Overall, Sydney is a jolly pleasant place to live. And I’m not just talking about the beaches and the weather...
Koh Samui - island of broken dreams. Time to sit and ponder a paradise lost? Or time to down a bottle of vodka, get sunburnt in the shape of your vest, throw a few chairs around and eat chips for breakfast? Oi Oi!
The getting lost guide to Hue
After the madness of Hanoi, we were looking for some peace and quiet – so we took a boat trip to Ha Long Bay, one of Vietnam’s most famous tourist sites. About three hours drive east of Hanoi, Harlong Bay is an aquatic mountain range, with hundreds of eeire looking rocks jutting out of the water. My GSCE geography let me down as to how these may have actually been formed (Glaciers? Erosion? Volcanic desposits?), so I just stuck with the local legend – that they were created by dragons.
Although Ha Long Bay is impressive, the experience of being hoarded onto a tourist bus, being charged double the price for a tube of Pringles at the harbour, and just generally fighting attempts to rip us off for the next 24 hours left us a bit cold. So it was with this is mind, that when we arrived in Hue we decided to do things differently. Hue apparantly has many historic sites of note – and I’m delighted to say we didn’t see any of them. Instead, we decided to leave the guide book at home, hire a moped and set off with a map that was worse than useless and a vague idea that there was a beach somewhere about 15km away.
It took us over two hours to find the beach, as on the way we got hopelessly lost in a cluster of tiny little fishing villages on the outskirts on Hue. We rode through paddy fields filled with cattle that looked more like water buffalo, bathing nose deep in the water; ramshackle but happy looking houses in every shade of the rainbow; men toiling in the fields in the hot afternoon sun; tiny women in traditional pointy hats with kilos of fruit perfectly balanced on each shoulder, looking as if one orange misplaced could send them toppling over.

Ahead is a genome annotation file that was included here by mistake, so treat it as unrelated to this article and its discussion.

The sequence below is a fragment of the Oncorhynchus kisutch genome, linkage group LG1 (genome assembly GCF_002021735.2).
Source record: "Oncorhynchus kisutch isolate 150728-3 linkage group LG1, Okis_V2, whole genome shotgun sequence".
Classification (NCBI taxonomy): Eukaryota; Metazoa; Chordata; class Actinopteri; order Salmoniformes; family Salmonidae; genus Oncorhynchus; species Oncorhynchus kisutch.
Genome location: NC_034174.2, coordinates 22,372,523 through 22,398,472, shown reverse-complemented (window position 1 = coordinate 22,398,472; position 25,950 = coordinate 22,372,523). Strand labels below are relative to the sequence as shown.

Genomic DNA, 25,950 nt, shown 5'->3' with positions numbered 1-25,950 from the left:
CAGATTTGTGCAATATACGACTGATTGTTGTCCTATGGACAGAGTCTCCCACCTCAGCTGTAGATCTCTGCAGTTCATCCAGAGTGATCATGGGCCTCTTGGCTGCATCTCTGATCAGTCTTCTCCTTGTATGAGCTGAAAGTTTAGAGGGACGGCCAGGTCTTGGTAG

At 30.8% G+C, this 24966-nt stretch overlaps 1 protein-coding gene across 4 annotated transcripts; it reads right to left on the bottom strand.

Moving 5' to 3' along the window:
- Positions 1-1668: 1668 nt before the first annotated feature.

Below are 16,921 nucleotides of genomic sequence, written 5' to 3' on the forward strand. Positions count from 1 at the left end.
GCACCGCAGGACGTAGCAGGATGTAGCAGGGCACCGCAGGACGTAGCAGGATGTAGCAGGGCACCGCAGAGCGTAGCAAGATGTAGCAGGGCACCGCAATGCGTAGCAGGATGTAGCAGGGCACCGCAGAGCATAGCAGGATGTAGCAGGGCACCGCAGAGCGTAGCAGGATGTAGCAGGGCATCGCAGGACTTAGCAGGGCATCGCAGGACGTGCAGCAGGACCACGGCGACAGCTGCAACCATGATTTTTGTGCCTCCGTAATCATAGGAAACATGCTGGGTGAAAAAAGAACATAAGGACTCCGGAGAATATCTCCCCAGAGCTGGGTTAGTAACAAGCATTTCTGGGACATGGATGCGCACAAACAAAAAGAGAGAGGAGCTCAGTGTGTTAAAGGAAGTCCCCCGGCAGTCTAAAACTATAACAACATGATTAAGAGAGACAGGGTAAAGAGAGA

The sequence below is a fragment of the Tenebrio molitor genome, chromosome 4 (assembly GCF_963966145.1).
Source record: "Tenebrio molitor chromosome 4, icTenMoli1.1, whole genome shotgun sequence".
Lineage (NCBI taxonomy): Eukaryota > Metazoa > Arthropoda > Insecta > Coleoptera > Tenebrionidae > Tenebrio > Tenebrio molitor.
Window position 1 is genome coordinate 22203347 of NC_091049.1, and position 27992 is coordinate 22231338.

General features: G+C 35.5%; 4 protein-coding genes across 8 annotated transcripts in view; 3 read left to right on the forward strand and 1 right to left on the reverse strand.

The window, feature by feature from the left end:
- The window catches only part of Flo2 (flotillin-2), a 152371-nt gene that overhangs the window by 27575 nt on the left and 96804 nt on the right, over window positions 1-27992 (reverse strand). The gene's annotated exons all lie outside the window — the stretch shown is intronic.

It was like we’d stepped into another magical world. Every other house seemed to have a small temple next door to it, and every single person smiled and said hello as we rode past; we felt as much a tourist attraction to them as they were to us. The children in particular seemed to find us hilarious. I’m not sure what it was about the bearded Turk and the English with fluffy blonde hair that made them erupt into giggles every time we passed, but something clearly tickled them
When we reluctantly wound our way out of this lush, green secret garden, we eventually found our beach. A long stretch of windswept sand, with just a scattering of Vietnamese schoolchildren to keep us company. The sea was as warm as a neglected cup of tea, and shallow with boisterous waves that – if you caught them at the right moment – would rush you towards the shore spluttering for air, but coming up with the gleeful grin of a five year old who’s just been handed the bowl of cake mixture to finish.
On the way home we stopped off at the side of the road for some hot bowls of spicy rice with fresh herbs and prawns, for 5,000d each (about 30 pence!). We’d started to feel like this was the Vietnam we had come to see.
The next day, the heavens opened. Somehow, in all our excitement of going away, we’d neglected to discover that November is rainy season in North and Central Vietnam. Undeterred, we purchased the obligatory rain macs and joined the army of colourful plastic ghosts weaving through the raindrops on Hue’s roads.
We headed to the ouskirts of the city, and gave ourselves up to the winding alleyways and inviting lanes, surrounded by watery fields you could almost drink and rivers alive with greenery. We stopped to burn our mouths on sticky sweet sesame balls fresh from the fryer, wandered around Dong Ba market haggling for hats and squelching through the mud in our flip flops. When we arrived back at the hotel five hours later we were soaked to the skin but had heads buzzing with new sights and lasting memories.
We could have stayed longer – but after all, what are travellers supposed to do but travel? Plus we had the promise of an even more beautiful beach ahead.
Pics by Timur & Roz